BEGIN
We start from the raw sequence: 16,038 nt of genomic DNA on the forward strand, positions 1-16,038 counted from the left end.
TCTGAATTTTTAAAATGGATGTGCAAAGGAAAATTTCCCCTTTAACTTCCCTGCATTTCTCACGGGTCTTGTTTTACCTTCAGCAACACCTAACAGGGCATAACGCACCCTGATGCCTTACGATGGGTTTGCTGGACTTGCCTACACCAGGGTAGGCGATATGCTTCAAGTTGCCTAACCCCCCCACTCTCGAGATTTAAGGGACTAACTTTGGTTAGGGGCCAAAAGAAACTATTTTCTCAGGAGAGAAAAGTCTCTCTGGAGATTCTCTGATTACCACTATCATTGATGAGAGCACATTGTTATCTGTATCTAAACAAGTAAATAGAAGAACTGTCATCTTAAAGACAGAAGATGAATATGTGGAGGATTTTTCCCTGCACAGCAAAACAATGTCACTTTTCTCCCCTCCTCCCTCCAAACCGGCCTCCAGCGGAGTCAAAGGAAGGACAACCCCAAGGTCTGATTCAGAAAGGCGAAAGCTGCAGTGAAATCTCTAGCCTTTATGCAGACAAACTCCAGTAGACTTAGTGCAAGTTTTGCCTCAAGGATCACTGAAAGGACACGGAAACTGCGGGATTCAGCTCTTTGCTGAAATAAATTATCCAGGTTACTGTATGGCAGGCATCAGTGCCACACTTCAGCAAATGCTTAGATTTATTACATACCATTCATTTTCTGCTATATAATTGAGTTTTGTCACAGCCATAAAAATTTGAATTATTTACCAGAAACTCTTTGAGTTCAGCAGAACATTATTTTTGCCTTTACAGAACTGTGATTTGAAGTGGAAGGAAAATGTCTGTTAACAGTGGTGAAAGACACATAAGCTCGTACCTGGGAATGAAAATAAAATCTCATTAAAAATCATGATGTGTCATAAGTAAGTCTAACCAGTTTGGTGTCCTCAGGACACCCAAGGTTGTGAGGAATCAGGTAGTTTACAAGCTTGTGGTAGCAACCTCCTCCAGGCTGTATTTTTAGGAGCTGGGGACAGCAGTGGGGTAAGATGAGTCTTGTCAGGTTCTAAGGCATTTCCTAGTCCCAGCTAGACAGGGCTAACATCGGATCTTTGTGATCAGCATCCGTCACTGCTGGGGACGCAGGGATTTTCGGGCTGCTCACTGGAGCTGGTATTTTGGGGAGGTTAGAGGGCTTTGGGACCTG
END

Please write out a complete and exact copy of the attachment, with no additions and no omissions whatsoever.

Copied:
We start from the raw sequence: 16,038 nt of genomic DNA on the forward strand, positions 1-16,038 counted from the left end.
TCTGAATTTTTAAAATGGATGTGCAAAGGAAAATTTCCCCTTTAACTTCCCTGCATTTCTCACGGGTCTTGTTTTACCTTCAGCAACACCTAACAGGGCATAACGCACCCTGATGCCTTACGATGGGTTTGCTGGACTTGCCTACACCAGGGTAGGCGATATGCTTCAAGTTGCCTAACCCCCCCACTCTCGAGATTTAAGGGACTAACTTTGGTTAGGGGCCAAAAGAAACTATTTTCTCAGGAGAGAAAAGTCTCTCTGGAGATTCTCTGATTACCACTATCATTGATGAGAGCACATTGTTATCTGTATCTAAACAAGTAAATAGAAGAACTGTCATCTTAAAGACAGAAGATGAATATGTGGAGGATTTTTCCCTGCACAGCAAAACAATGTCACTTTTCTCCCCTCCTCCCTCCAAACCGGCCTCCAGCGGAGTCAAAGGAAGGACAACCCCAAGGTCTGATTCAGAAAGGCGAAAGCTGCAGTGAAATCTCTAGCCTTTATGCAGACAAACTCCAGTAGACTTAGTGCAAGTTTTGCCTCAAGGATCACTGAAAGGACACGGAAACTGCGGGATTCAGCTCTTTGCTGAAATAAATTATCCAGGTTACTGTATGGCAGGCATCAGTGCCACACTTCAGCAAATGCTTAGATTTATTACATACCATTCATTTTCTGCTATATAATTGAGTTTTGTCACAGCCATAAAAATTTGAATTATTTACCAGAAACTCTTTGAGTTCAGCAGAACATTATTTTTGCCTTTACAGAACTGTGATTTGAAGTGGAAGGAAAATGTCTGTTAACAGTGGTGAAAGACACATAAGCTCGTACCTGGGAATGAAAATAAAATCTCATTAAAAATCATGATGTGTCATAAGTAAGTCTAACCAGTTTGGTGTCCTCAGGACACCCAAGGTTGTGAGGAATCAGGTAGTTTACAAGCTTGTGGTAGCAACCTCCTCCAGGCTGTATTTTTAGGAGCTGGGGACAGCAGTGGGGTAAGATGAGTCTTGTCAGGTTCTAAGGCATTTCCTAGTCCCAGCTAGACAGGGCTAACATCGGATCTTTGTGATCAGCATCCGTCACTGCTGGGGACGCAGGGATTTTCGGGCTGCTCACTGGAGCTGGTATTTTGGGGAGGTTAGAGGGCTTTGGGACCTG